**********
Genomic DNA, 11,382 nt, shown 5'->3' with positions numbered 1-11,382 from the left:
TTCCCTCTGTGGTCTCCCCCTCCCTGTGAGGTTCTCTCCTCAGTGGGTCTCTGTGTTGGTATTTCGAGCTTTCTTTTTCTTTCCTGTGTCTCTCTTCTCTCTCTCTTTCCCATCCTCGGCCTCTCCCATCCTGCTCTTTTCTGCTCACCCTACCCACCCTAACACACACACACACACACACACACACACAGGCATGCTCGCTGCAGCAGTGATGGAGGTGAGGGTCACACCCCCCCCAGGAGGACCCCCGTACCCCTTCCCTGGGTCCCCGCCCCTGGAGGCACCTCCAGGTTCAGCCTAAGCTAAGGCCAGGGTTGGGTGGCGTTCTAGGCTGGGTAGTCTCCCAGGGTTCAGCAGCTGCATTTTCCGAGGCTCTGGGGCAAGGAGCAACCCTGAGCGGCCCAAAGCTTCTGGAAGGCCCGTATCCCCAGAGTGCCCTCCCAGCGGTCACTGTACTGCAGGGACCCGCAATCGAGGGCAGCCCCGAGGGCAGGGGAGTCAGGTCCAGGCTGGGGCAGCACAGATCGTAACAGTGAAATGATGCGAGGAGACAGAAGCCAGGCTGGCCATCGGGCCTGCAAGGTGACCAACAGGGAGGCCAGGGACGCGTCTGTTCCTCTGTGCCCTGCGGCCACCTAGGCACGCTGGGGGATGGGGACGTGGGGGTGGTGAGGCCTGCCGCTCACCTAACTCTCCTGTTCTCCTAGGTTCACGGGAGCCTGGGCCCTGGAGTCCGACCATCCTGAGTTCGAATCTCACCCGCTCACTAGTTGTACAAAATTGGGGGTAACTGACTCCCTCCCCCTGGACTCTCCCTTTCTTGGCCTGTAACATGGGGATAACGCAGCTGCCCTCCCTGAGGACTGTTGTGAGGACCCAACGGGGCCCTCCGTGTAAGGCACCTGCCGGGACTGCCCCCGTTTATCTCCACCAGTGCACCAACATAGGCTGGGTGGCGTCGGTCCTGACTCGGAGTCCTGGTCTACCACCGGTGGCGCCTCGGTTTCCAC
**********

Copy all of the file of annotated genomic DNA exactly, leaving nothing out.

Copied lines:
Genomic DNA, 11,382 nt, shown 5'->3' with positions numbered 1-11,382 from the left:
TTCCCTCTGTGGTCTCCCCCTCCCTGTGAGGTTCTCTCCTCAGTGGGTCTCTGTGTTGGTATTTCGAGCTTTCTTTTTCTTTCCTGTGTCTCTCTTCTCTCTCTCTTTCCCATCCTCGGCCTCTCCCATCCTGCTCTTTTCTGCTCACCCTACCCACCCTAACACACACACACACACACACACACACACAGGCATGCTCGCTGCAGCAGTGATGGAGGTGAGGGTCACACCCCCCCCAGGAGGACCCCCGTACCCCTTCCCTGGGTCCCCGCCCCTGGAGGCACCTCCAGGTTCAGCCTAAGCTAAGGCCAGGGTTGGGTGGCGTTCTAGGCTGGGTAGTCTCCCAGGGTTCAGCAGCTGCATTTTCCGAGGCTCTGGGGCAAGGAGCAACCCTGAGCGGCCCAAAGCTTCTGGAAGGCCCGTATCCCCAGAGTGCCCTCCCAGCGGTCACTGTACTGCAGGGACCCGCAATCGAGGGCAGCCCCGAGGGCAGGGGAGTCAGGTCCAGGCTGGGGCAGCACAGATCGTAACAGTGAAATGATGCGAGGAGACAGAAGCCAGGCTGGCCATCGGGCCTGCAAGGTGACCAACAGGGAGGCCAGGGACGCGTCTGTTCCTCTGTGCCCTGCGGCCACCTAGGCACGCTGGGGGATGGGGACGTGGGGGTGGTGAGGCCTGCCGCTCACCTAACTCTCCTGTTCTCCTAGGTTCACGGGAGCCTGGGCCCTGGAGTCCGACCATCCTGAGTTCGAATCTCACCCGCTCACTAGTTGTACAAAATTGGGGGTAACTGACTCCCTCCCCCTGGACTCTCCCTTTCTTGGCCTGTAACATGGGGATAACGCAGCTGCCCTCCCTGAGGACTGTTGTGAGGACCCAACGGGGCCCTCCGTGTAAGGCACCTGCCGGGACTGCCCCCGTTTATCTCCACCAGTGCACCAACATAGGCTGGGTGGCGTCGGTCCTGACTCGGAGTCCTGGTCTACCACCGGTGGCGCCTCGGTTTCCAC